MONTREAL — More than 250 doctors and residents in Quebec have asked the provincial government to backtrack on plans to give them and other physicians substantial pay hikes, saying the money should instead be spent on the front lines of the health system.
In an open letter, they say the increases are particularly shocking given that other health-care workers such as nurses and orderlies face difficult working conditions.
The letter, which was signed by general practitioners, specialists and residents, comes at a time when many nurses are complaining about excessive workloads.
Isabelle Leblanc, president of the group behind the letter, said nurses, orderlies and other employees in the health-care system are working under awful conditions.
"Basically, the amount of money the Health Department has to run the system is finite," she said in an interview Monday.
"There's only a specific amount of money and not more, and the more you give to the physicians, the less you give to workers or to improve access (to the system)."
Leblanc admitted it was unusual for doctors to say they don't want more money.
"But I don't think it's that unusual for people to say 'the workplace we work in needs more money, put it there and don't put it in our pockets'," she said.
"We think it's going to help patients a lot more if the money is injected in the system, and not into the pockets of the physicians."
Leblanc said she has never seen so many people contacting her organization, asking it to do something.
"We have to stop using the argument that doctors should be paid more because they work hard," she said. "A lot of people work hard."
Quebec Health Minister Gaetan Barrette says he's ready to take some of the money out of the doctors' hands.
"If they feel they are overpaid, they can leave the money on the table and I guarantee you I can make good use of it," he told reporters.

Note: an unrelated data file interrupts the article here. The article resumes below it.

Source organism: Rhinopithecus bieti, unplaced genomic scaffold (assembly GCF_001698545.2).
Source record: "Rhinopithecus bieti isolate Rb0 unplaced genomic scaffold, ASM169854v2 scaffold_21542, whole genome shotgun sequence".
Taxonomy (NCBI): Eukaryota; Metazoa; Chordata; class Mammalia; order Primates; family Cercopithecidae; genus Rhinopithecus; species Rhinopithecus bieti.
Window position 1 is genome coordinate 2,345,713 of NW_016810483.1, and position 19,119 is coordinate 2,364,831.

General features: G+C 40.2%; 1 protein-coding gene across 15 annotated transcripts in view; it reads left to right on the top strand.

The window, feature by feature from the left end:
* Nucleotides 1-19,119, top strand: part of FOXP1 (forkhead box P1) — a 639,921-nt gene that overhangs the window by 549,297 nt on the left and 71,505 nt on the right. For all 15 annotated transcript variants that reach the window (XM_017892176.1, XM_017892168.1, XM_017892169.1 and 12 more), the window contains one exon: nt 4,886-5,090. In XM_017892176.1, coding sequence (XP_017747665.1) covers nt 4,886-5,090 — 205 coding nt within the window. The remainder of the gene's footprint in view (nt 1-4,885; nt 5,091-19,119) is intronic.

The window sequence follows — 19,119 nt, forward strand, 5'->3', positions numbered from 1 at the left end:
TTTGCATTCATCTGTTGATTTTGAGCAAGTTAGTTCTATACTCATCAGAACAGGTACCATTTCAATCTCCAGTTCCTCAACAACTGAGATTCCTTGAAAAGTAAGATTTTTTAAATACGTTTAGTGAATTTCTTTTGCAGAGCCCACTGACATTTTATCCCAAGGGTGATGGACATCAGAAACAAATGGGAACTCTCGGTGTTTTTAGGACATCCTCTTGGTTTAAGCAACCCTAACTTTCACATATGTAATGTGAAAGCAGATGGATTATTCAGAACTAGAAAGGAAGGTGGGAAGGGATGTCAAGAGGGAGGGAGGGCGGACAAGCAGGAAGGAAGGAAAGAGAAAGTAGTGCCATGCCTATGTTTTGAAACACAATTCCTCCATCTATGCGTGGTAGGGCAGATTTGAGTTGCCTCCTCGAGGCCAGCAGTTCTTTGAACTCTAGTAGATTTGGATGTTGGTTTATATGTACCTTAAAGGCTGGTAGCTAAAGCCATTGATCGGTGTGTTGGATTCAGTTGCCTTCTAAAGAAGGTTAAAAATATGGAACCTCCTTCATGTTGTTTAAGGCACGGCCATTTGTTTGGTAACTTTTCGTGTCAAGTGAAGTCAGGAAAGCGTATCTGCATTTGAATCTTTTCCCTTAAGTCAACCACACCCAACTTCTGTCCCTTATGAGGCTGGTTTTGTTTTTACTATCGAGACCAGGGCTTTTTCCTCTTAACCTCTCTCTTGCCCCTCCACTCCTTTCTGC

Barrette also pointed out he's already been working with Quebec nurses to deal with issues like overtime and nurse-to-patient ratios.
He said it was agreed to revisit working conditions under an "historic" collective agreement that was reached two years ago.
"The subject that has to get our total attention is personnel working conditions," Barrette said.
"So we are entering that phase, we have the money to address that. That doesn't mean we have infinite amounts of money, but we have the capacity to resolve that issue once and for all."
The head of the Quebec Order of Nurses says the health-care crisis is such that nurses are calling on their professional order to openly denounce the situation, maintaining they can no longer fulfil their professional duties.
President Lucie Tremblay says it's something that has never been seen before.
"There are nurses who are calling us to say they are not able to carry out their professional obligations," Tremblay said, adding the situation can't last.
Some nurses have taken to social media to vent their frustrations.
A Facebook post by a young nurse named Emilie Ricard was shared more than 56,000 times after the woman from the Eastern Townships posted a picture of herself in tears, giving a sarcastic thumbs-up after a night shift in which she said she had to care for more than 70 patients alone.
The doctors also pointed out that their patients are coping with reduced services because of budget cuts in the Health Department over the last few years.
Premier Philippe Couillard's Liberal government recently concluded a deal with the province's 10,000 specialist doctors that would see their annual remuneration rise to $5.4 billion a year in 2023 from the current $4.7 billion.
They would also be entitled to various retroactive salary increases.
In 2016, the average salary of a specialist doctor in Quebec was $403,000, with radiologists leading the way with close to $700,000.
Last October, the government reached a deal with the province's general practitioners to give them an increase of roughly 1.8 per cent a year over eight years.
Peter Rakobowchuk, The Canadian Press